NL: Always. Especially with some of the older people. Sometimes you almost have to just play dumb with them. It’s awful to do, but sometimes if you want to get what you need, you do it. Now that I’m getting older I can fight for what I want. I’m working now with Scorcese for the third time and he prefers to work with women. He loves working with women.
MWS: Which is funny since he’s made such iconic male films very often.
NL: True. But I’ve seen him sort of clean out the house a little bit and now there are lots of women.
MWS: What has it been like working with him?
NL: Oh, he’s just so smart and talented and really wonderful. And he’s also just a guy. You realize quickly that it’s just people like anyone else.
MWS: Are you a big film buff yourself?
NL: I love movies and I love going to see them. But I’m not a film geek.
MWS: Maybe that’s sort of leveling to not be such a fanatic.
NL: Sure. But if you’re a fanatic you have all of these great references to pull from.
MWS: How often do you see a look on the street that inspires you.
NL: That happens frequently. But often if you recreate certain looks on film, nobody would believe it. And I love fashion. Though I worked in fashion and didn’t like the beauty element, the insecurity and superficiality. I don’t love working on glamour stuff so much. Like on Sex and the City we tried to exaggerate self-expression, instead of just standard beauty. But it’s hard not to get pulled into that beauty stuff. We all got sucked in on it on that show, with the labels and fashion and being thin and all that stuff.
MWS: Oh that’s interesting. It’s like the way actors can’t help being effected by the parts they are playing, and I guess if you’re working on a long running show everyone working on the show must get sucked into the very culture that you’re creating.
MWS: But now that some time has gone by it does seem like the show represented a certain freedom of expression. In some ways it also heightened that perfectionism, but some freedom to be outrageous is there as well.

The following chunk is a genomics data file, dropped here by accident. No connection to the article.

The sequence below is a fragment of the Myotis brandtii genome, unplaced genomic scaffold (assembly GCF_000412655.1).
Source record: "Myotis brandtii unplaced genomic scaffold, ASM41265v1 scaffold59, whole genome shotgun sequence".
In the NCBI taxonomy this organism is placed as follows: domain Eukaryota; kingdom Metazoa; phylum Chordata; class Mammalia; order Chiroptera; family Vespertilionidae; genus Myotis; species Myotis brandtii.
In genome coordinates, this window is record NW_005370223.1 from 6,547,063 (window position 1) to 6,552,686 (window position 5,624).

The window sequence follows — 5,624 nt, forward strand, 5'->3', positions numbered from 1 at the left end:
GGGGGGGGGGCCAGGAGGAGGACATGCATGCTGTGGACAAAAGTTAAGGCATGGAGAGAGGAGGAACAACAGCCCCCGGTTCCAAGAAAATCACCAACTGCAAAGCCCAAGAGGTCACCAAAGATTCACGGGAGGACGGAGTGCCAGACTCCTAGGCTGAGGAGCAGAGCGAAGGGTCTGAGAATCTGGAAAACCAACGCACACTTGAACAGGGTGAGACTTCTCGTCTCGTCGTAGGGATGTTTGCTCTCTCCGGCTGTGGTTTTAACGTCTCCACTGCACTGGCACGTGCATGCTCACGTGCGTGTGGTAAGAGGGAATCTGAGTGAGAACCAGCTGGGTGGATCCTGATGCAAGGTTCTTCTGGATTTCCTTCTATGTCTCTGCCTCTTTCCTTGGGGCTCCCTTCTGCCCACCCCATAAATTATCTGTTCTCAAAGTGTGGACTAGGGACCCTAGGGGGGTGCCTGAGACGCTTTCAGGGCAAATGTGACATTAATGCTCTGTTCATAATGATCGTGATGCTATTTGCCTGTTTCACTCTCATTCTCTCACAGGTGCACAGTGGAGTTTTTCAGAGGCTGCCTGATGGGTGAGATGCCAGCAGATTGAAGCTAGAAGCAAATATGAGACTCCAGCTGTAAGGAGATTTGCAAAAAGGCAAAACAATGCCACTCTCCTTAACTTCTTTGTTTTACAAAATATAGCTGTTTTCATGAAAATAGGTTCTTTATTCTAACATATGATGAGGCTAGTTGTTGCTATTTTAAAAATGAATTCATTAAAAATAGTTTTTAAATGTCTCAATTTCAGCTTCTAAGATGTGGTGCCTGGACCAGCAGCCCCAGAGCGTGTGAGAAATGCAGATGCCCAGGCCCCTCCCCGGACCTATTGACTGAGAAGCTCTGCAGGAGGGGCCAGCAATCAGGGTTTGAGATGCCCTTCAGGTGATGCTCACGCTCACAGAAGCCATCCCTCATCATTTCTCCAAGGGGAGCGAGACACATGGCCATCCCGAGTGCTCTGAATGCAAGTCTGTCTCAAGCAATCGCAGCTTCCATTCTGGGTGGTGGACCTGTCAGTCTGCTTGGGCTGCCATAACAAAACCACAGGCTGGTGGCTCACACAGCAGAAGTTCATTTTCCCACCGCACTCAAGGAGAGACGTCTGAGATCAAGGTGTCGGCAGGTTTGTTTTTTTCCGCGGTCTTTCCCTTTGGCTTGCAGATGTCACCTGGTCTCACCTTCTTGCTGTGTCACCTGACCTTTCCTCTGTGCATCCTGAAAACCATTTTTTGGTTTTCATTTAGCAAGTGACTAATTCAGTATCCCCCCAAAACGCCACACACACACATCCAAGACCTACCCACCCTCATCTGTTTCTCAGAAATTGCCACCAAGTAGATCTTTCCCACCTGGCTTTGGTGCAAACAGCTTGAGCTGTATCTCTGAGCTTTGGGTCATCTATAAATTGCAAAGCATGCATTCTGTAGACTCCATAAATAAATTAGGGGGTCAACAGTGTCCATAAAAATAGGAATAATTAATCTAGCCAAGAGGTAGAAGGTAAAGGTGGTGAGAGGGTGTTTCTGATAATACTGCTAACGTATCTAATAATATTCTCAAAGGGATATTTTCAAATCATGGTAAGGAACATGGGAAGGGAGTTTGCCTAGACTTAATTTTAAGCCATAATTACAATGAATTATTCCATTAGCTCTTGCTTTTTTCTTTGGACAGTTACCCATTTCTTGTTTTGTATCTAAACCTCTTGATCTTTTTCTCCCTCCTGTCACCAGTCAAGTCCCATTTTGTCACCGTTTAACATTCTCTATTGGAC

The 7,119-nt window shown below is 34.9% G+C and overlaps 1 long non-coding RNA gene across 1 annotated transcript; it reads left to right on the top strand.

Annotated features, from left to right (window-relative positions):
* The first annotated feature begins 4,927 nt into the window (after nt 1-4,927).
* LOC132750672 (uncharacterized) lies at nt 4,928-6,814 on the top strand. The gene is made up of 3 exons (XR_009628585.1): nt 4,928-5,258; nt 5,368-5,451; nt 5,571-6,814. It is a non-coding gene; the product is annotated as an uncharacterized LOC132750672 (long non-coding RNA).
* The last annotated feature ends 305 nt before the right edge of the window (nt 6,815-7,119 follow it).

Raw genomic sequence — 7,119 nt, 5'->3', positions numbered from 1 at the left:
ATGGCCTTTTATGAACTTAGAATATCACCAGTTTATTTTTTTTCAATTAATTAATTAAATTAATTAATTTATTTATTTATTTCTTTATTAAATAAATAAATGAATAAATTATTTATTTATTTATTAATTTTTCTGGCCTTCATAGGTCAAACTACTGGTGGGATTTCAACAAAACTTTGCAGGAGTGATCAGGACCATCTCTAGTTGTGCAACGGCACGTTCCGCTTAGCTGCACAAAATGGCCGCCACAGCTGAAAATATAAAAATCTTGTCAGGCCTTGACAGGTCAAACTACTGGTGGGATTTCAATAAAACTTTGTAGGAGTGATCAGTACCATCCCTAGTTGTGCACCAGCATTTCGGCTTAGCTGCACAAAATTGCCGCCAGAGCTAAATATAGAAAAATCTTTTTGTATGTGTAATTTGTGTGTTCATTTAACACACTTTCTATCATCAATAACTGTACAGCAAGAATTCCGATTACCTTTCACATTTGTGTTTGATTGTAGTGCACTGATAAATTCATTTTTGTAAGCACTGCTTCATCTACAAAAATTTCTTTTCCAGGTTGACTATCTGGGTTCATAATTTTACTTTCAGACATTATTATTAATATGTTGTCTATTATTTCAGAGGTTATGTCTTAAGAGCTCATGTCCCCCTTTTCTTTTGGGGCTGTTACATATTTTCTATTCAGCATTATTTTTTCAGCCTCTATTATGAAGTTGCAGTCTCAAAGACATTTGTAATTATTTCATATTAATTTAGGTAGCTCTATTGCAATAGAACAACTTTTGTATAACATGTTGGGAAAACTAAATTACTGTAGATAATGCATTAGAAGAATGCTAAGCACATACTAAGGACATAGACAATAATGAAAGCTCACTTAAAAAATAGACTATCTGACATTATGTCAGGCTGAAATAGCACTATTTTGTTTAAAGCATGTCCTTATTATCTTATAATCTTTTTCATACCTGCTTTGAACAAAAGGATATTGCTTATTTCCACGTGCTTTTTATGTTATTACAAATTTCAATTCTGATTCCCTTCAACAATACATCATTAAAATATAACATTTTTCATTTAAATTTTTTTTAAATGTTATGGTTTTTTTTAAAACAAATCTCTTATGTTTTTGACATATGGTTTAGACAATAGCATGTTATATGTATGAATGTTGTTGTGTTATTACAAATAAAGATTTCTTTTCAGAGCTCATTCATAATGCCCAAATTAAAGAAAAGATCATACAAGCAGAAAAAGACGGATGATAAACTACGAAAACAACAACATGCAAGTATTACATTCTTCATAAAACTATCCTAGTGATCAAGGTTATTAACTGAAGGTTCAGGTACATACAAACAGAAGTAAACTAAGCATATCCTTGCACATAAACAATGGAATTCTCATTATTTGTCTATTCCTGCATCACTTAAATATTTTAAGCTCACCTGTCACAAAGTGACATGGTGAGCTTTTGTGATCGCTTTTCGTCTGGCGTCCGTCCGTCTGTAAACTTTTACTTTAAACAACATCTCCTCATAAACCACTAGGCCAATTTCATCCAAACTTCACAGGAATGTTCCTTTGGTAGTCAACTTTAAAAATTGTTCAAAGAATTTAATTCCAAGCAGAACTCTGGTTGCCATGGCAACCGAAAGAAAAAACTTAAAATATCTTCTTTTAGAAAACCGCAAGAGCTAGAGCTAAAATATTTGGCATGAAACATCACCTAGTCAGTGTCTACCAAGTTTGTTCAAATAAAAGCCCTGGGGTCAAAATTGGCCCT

NL: Yes, though they did exaggerate a lot as well. Like Samantha’s character was a sort of fantasy of something, she wasn’t a real woman.
MWS: What about something like “Jesus’ Son,” which has a sort of gritty realism to it. How much are you actually doing on a film like that?
NL: Sometimes I think you can feel obligated to really “do something” and it’s not always necessary. On “Jesus’ Son” we had to distress a lot. Sam has beautiful skin and she’s so pretty, we had to make her look more like a junky. So you use painting to create the sunken cheeks, and you have to know the anatomy and to know what happens to the body with that kind of drug use, how the body reacts and what that looks like. So that’s a lot of research.
MWS: Is the research part fun?
NL: Yes, that’s my favorite part! On “The Knick,” on “Vinyl,” on “Boardwalk Empire.” You learn about history and what was happening in that time. You learn so much.
MWS: Is there a difference between working with men and women?
NL: Not so much. Actually men can be a little more picky and insecure. Maybe they’re not as comfortable with makeup in general. But I’ve been lucky and worked with great people. You just need to make the actors feel safe and comfortable.
MWS: Acting is a strange job. It’s very vulnerable.
NL: Yes, and they get rejected all the time. They don’t know if people are telling them the truth. What’s interesting is the difference between American actors and English or Australian actors. Americans are more into that hype of celebrity, but English and Australian actors don’t have a posse. They’re just grateful and happy. They want to go out after work with everyone and be a part of it. It’s a little sad with the celebrity culture. There are also American actors who are very down to earth and who walk down the street and never get noticed. They don’t court the attention.
MWS: Would you want to do anything that’s more fantastical?
NL: Well, I’m not really a prosthetics artist and that’s really what that is. It’s like a totally different specialty. It’s interesting, the Scorcese project that I’m working on has Pacino and De Niro and Pesci all playing a wide age range from 30’s to 80’s, but we’re not using any prosthetics. It will be all digital.
MWS: Do you think the industry has changed in terms of people getting into it?
NL: It’s harder to get in because of union restrictions, and so many people wanting to get in. It’s harder to get good work and have a good career.
MWS: It seems like people used to be able to almost stumble in to the business.
NL: Yes, I sort of stumbled in. I don’t really know how people do it now. You need help to get in.
MWS: Thanks so much for talking with us, Nicki. I can’t wait to see “The Greatest Showman!”
NL: Christmas Eve! It’ll be in theaters.